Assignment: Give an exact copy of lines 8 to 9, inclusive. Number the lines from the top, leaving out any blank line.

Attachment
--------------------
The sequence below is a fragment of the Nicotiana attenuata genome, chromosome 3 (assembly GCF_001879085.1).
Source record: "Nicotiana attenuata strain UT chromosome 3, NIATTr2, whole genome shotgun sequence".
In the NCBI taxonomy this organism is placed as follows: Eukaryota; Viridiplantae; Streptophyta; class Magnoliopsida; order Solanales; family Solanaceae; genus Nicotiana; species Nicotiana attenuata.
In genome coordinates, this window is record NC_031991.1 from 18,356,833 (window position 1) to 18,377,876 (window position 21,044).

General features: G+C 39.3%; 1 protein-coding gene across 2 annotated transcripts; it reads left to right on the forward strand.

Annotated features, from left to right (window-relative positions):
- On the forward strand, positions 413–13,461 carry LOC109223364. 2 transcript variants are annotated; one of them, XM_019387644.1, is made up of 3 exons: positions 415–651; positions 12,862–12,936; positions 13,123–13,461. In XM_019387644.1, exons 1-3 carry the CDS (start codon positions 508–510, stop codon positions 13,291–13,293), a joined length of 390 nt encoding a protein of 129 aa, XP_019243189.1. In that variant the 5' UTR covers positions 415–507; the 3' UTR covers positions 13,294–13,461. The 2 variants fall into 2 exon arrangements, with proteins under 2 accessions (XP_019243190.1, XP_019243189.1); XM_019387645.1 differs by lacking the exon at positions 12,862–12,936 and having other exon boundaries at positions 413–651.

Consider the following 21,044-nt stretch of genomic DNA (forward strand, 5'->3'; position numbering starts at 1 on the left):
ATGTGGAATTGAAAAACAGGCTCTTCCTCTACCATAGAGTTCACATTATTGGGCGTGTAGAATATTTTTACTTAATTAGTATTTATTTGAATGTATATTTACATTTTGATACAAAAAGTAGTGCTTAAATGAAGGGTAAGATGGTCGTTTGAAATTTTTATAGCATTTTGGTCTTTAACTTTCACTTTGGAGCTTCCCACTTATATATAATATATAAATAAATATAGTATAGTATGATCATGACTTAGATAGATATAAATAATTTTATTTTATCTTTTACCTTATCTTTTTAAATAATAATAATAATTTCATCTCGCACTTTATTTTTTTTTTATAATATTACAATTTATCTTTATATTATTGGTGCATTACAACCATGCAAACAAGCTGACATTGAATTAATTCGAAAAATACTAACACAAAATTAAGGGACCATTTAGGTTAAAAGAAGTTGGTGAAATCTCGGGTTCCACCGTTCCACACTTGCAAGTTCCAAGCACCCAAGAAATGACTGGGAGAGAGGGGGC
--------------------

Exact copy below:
Consider the following 21,044-nt stretch of genomic DNA (forward strand, 5'->3'; position numbering starts at 1 on the left):
ATGTGGAATTGAAAAACAGGCTCTTCCTCTACCATAGAGTTCACATTATTGGGCGTGTAGAATATTTTTACTTAATTAGTATTTATTTGAATGTATATTTACATTTTGATACAAAAAGTAGTGCTTAAATGAAGGGTAAGATGGTCGTTTGAAATTTTTATAGCATTTTGGTCTTTAACTTTCACTTTGGAGCTTCCCACTTATATATAATATATAAATAAATATAGTATAGTATGATCATGACTTAGATAGATATAAATAATTTTATTTTATCTTTTACCTTATCTTTTTAAATAATAATAATAATTTCATCTCGCACTTTATTTTTTTTTTATAATATTACAATTTATCTTTATATTATTGGTGCATTACAACCATGCAAACAAGCTGACATTGAATTAATTCGAAAAATACTAACACAAAATTAAGGGACCATTTAGGTTAAAAGAAGTTGGTGAAATCTCGGGTTCCACCGTTCCACACTTGCAAGTTCCAAGCACCCAAGAAATGACTGGGAGAGAGGGGGC